KUOW ran a series called Sacred Catch this week about treaty tribal fishing rights.

Before Salmon Was King, Before Salmon Was Greed focuses on Lummi Nation elder Ramona Morris:

The Salish Sea has long been fished by the Lummi tribe, which was once made up of nomadic fishing tribes that canoed the waters to harvest food from sea and land. The tribe is now based on a small reservation north of Bellingham, Wash.

Salmon is sacred to the Lummi. It’s their schelangen, or way of life.

“It was our food, just like many other animals and things,” Morris says. “They were placed here for our use.”

Before she was born, spawning salmon ran so thick they pushed each others’ bloated, battered bodies out of streams on their migration home.

Schelangen, But Also A Right features Lummi Council member Jay Julius:

“My great-grandfather was born in 1888, and I fished with him,” Julius says. “And you’ve been to Whatcom Falls. Today it’s a place to swim, jump off a cliff, but that was our village. That’s where my great-great-great-grandfather’s grandparents were at the signing of the treaty. That was our village, which runs down Whatcom Creek, and into the Puget Sound.”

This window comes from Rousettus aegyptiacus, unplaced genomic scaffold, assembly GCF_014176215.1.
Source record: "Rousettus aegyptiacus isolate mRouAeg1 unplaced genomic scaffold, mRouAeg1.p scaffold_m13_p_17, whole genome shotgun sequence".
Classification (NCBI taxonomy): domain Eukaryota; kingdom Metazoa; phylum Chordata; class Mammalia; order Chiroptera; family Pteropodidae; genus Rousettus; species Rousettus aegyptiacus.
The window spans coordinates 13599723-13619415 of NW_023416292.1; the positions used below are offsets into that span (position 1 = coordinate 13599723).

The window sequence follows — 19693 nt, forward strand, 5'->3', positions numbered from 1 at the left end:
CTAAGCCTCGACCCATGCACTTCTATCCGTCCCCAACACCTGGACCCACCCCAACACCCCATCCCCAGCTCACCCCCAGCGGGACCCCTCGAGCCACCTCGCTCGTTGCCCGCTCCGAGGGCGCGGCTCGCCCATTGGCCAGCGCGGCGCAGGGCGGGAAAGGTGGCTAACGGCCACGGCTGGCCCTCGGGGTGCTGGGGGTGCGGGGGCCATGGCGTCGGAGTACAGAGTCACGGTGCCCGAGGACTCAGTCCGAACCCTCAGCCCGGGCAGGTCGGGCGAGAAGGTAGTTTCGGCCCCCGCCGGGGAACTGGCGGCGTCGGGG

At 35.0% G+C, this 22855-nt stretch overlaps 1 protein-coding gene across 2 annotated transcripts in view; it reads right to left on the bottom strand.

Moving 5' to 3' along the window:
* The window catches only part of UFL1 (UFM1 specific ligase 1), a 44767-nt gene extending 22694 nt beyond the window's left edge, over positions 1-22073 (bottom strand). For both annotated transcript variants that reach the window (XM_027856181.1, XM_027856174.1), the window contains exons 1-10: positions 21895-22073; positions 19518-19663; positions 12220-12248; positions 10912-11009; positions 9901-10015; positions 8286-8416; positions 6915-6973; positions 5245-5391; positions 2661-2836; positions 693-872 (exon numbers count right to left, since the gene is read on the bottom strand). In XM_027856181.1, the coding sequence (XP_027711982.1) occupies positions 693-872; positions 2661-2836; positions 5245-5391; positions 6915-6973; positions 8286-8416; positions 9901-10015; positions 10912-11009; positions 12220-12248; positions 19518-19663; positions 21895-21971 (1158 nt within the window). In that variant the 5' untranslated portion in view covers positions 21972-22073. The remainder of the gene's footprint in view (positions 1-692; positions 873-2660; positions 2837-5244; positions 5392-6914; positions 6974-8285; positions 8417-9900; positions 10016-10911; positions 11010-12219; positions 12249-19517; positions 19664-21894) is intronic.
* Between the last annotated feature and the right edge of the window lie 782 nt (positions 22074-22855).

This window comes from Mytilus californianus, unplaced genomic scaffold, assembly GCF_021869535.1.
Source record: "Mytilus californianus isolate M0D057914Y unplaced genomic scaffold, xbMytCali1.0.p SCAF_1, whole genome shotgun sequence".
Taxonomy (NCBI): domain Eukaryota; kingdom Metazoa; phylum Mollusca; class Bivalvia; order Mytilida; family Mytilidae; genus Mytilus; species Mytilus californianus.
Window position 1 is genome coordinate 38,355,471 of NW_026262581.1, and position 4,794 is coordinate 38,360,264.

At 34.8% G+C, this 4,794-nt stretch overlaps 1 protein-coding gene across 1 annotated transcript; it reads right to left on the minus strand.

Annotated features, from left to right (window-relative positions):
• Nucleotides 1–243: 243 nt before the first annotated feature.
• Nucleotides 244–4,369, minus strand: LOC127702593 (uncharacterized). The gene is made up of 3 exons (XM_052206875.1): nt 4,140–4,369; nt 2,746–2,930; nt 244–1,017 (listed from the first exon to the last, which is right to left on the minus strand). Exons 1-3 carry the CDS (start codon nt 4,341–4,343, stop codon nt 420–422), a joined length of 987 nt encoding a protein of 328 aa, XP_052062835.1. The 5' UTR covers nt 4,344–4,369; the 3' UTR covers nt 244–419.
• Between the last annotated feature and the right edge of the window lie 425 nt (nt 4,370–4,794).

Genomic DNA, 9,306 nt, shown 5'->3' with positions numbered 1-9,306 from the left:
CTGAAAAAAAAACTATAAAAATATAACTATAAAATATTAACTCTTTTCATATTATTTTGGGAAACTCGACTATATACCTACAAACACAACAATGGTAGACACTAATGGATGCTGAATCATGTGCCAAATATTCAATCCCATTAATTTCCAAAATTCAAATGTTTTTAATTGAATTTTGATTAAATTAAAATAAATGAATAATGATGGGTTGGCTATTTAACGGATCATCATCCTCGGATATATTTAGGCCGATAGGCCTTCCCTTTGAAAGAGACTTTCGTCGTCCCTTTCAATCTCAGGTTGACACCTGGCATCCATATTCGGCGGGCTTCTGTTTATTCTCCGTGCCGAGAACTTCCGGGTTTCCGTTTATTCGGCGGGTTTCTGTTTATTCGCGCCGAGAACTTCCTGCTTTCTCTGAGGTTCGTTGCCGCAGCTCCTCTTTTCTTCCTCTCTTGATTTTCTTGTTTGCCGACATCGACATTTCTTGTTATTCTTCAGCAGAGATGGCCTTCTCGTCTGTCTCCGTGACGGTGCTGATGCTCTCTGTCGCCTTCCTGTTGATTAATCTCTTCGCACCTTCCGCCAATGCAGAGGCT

The Fish Wars: Fighting As Northwest Salmon Run Dry describes the events that led up to the Boldt decision 40 years ago next month. NWIFC Chairman Billy Frank Jr. and Lummi Fisheries Commission Chairman Elden Hillaire are both quoted:

“I’ve seen the water quality in Bellingham Bay deteriorate, come back, and now it’s starting to deteriorate again,” Hillaire says.

A proposed international coal terminal also could threaten Lummi fishing waters.

“We’re always hopeful,” Hillaire says. “You know, the Great Spirit will guide each and every one of us toward a better life. I just hope it’s in this world.”

Hope came last week in the form of a bill, more than fifty years after tribal members started being convicted of felonies and misdemeanors for illegal fishing. The bill proposes to clear the names of eighty people who were arrested before 1975.